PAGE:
The Electric Commentary

Tuesday, October 10, 2006

Packer Question

I was at the game on Sunday and I was confused by a particular play. Perhaps one of you can shed some light on the subject. At some point in the third quarter (I think), the Packers challenged the spot of the ball. The Rams had been awarded a first down on the previous play, but the replay showed that the Ram receiver was probably short. The refs, upon reviewing the play, moved the ball back the length of a ball and then measured. The Rams were still awarded a first down, but the ball was moved backward. Despite the fact that the replay resulted in the Rams being worse off, the Packers were still charged a timeout as if they had lost the challenge.

I strongly disagree with this ruling. Did the announcers have anything to say?


  • I don't remember if the announcers did, but I think that a JS article said the rule requires the first down to be changed.
    Otherwise every movement of a ball by a yard or two could be challenged without losing a timeout. I don't know what the minimum distance without a change of down or score is to preserve a timeout, but I suspect there is one.

    By Blogger Scott H, at 5:23 PM  

  • I didn't see the play, but it's important to remember that the spot of the ball is technically not what a coach can challenge -- a coach can only challenge whether there was a first down. So if a coach challenges a spot, he's really challenging whether or not the play was a first down. The spot could be wrong, but if the wrong spot doesn't change whether it was a first down, it's considered a failed challenge. Theoretically, it could be third-and-20, a play could actually gain one yard and an incompetent official could spot it as a gain of 19 yards, and the opposing coach couldn't challenge that.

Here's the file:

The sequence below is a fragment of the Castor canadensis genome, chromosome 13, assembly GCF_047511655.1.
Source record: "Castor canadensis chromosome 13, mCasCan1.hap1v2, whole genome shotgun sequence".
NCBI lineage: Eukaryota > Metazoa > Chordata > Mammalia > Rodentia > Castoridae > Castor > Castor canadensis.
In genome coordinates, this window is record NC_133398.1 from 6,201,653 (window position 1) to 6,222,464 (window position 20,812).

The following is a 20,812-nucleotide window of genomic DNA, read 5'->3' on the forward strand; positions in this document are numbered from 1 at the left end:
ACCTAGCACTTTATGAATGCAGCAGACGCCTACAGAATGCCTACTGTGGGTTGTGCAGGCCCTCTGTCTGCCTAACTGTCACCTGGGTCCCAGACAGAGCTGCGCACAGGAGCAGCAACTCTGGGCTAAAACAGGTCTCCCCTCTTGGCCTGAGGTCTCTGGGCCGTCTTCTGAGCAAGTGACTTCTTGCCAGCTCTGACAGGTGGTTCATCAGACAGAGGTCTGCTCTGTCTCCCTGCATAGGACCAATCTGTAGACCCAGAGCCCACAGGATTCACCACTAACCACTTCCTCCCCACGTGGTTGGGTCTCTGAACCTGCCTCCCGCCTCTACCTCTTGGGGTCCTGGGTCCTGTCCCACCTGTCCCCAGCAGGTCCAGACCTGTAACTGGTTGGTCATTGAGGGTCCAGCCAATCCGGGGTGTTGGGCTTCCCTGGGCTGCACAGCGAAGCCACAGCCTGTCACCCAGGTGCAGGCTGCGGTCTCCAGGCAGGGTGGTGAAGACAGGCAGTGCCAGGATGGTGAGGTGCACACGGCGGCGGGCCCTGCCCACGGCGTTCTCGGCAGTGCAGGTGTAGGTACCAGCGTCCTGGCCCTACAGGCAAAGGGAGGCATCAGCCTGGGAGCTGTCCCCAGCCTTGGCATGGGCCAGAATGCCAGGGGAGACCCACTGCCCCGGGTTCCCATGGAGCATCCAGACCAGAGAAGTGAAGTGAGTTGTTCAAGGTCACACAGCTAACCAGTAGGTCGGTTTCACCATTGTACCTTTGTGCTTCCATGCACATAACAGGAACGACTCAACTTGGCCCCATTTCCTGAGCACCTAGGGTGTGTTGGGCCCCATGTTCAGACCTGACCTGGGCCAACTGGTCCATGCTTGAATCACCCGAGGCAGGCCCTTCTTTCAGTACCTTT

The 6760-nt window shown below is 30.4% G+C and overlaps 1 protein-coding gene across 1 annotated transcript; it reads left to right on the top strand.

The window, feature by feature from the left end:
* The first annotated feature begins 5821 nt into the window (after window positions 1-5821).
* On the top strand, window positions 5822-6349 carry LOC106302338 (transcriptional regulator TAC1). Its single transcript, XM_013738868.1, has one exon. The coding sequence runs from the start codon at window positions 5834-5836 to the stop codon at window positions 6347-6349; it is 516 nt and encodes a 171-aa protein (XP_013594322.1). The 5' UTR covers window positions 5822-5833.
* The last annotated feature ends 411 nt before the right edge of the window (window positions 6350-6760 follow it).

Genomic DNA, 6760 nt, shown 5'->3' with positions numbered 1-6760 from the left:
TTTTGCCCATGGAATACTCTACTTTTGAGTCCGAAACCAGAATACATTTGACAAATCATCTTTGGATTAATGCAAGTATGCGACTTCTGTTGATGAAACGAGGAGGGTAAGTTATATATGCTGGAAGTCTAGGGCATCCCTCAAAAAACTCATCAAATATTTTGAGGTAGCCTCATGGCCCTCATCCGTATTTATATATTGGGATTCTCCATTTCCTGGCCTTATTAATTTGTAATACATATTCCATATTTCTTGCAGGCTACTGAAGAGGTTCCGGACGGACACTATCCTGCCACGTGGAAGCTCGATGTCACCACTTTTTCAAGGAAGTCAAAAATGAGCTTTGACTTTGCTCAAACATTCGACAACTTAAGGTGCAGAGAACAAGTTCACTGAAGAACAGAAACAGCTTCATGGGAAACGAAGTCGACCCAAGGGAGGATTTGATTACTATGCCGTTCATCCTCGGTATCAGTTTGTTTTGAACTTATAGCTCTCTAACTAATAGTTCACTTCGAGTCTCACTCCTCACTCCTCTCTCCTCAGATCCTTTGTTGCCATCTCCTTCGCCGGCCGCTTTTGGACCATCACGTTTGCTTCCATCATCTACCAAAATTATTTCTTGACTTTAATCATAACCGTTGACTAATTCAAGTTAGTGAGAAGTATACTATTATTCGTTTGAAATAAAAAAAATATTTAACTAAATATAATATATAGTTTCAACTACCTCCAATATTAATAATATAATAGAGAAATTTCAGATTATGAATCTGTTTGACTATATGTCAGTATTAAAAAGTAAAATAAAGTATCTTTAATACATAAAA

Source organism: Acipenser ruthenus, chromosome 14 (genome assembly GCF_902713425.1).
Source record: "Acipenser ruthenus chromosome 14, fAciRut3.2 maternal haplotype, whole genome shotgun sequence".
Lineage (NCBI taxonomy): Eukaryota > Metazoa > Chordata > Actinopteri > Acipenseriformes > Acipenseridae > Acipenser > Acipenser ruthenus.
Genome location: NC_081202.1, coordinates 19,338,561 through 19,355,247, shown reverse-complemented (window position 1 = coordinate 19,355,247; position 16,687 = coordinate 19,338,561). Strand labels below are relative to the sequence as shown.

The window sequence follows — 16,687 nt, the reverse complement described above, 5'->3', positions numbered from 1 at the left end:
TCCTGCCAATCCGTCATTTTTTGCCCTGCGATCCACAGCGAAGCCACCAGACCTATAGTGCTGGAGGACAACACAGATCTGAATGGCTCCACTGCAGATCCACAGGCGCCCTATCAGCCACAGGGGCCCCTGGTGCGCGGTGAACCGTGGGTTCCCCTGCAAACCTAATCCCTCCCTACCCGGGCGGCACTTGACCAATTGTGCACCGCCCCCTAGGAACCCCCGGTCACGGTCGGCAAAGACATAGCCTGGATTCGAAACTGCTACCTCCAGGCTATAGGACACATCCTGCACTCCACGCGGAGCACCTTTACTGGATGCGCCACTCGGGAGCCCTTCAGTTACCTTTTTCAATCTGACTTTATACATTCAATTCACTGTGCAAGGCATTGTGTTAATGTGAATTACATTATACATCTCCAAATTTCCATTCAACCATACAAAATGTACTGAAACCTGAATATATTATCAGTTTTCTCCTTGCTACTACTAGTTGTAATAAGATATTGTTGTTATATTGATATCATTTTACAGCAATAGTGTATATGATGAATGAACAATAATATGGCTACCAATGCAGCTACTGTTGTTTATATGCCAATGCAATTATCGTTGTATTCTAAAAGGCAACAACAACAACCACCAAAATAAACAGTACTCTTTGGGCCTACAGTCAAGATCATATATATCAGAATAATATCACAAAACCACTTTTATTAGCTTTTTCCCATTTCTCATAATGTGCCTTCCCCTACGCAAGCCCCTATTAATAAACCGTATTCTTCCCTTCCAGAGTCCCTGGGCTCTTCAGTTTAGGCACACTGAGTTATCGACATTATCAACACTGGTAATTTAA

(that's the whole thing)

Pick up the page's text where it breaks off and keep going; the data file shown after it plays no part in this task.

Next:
By Blogger MDS, at 9:10 PM  

  • Huh, I'll take mds word for it, but that doesn't seem right. I think a team should be able to challenge that a guy stepped out-of-bounds after 11 yards on a 60 yard non-touchdown run.

    Unless that is different than challenging the spot of the ball.

    By Blogger Scott H, at 10:23 PM  

  • Yeah, Scott H, you can challenge that -- plays having to do with the sidelines are reviewable. But on a play where everyone agrees the player was tackled, and the only thing they're disagreeing about is where the player was tackled, the only aspect of the play that can be challenged is whether or not it got a first down.

    By Blogger MDS, at 2:39 PM  

  • That makes sense. And that play wan't that big of a deal in the grand scheme of things. I wish the refs would have explained it a little better, there was a great deal of booing.

    By Blogger PaulNoonan, at 3:41 PM  

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